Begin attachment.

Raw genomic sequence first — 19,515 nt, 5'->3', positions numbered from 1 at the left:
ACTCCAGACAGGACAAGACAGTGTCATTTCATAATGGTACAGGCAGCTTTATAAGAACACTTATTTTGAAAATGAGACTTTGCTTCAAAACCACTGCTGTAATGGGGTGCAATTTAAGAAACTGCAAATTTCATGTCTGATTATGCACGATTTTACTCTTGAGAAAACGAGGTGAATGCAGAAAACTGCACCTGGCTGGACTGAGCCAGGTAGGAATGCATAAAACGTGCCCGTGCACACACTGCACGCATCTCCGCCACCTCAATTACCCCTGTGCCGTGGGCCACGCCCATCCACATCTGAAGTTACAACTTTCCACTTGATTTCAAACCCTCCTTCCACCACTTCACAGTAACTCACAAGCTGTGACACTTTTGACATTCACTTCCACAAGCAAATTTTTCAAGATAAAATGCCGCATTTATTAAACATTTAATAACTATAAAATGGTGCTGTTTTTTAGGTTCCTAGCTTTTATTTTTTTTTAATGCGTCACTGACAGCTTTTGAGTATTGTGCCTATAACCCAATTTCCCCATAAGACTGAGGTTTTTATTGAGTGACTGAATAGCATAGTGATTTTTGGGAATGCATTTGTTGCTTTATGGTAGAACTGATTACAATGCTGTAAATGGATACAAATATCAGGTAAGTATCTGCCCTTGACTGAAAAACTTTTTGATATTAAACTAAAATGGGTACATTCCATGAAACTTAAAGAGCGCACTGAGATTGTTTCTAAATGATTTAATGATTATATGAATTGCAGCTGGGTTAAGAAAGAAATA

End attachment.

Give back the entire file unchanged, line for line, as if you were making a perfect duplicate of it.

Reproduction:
Raw genomic sequence first — 19,515 nt, 5'->3', positions numbered from 1 at the left:
ACTCCAGACAGGACAAGACAGTGTCATTTCATAATGGTACAGGCAGCTTTATAAGAACACTTATTTTGAAAATGAGACTTTGCTTCAAAACCACTGCTGTAATGGGGTGCAATTTAAGAAACTGCAAATTTCATGTCTGATTATGCACGATTTTACTCTTGAGAAAACGAGGTGAATGCAGAAAACTGCACCTGGCTGGACTGAGCCAGGTAGGAATGCATAAAACGTGCCCGTGCACACACTGCACGCATCTCCGCCACCTCAATTACCCCTGTGCCGTGGGCCACGCCCATCCACATCTGAAGTTACAACTTTCCACTTGATTTCAAACCCTCCTTCCACCACTTCACAGTAACTCACAAGCTGTGACACTTTTGACATTCACTTCCACAAGCAAATTTTTCAAGATAAAATGCCGCATTTATTAAACATTTAATAACTATAAAATGGTGCTGTTTTTTAGGTTCCTAGCTTTTATTTTTTTTTAATGCGTCACTGACAGCTTTTGAGTATTGTGCCTATAACCCAATTTCCCCATAAGACTGAGGTTTTTATTGAGTGACTGAATAGCATAGTGATTTTTGGGAATGCATTTGTTGCTTTATGGTAGAACTGATTACAATGCTGTAAATGGATACAAATATCAGGTAAGTATCTGCCCTTGACTGAAAAACTTTTTGATATTAAACTAAAATGGGTACATTCCATGAAACTTAAAGAGCGCACTGAGATTGTTTCTAAATGATTTAATGATTATATGAATTGCAGCTGGGTTAAGAAAGAAATA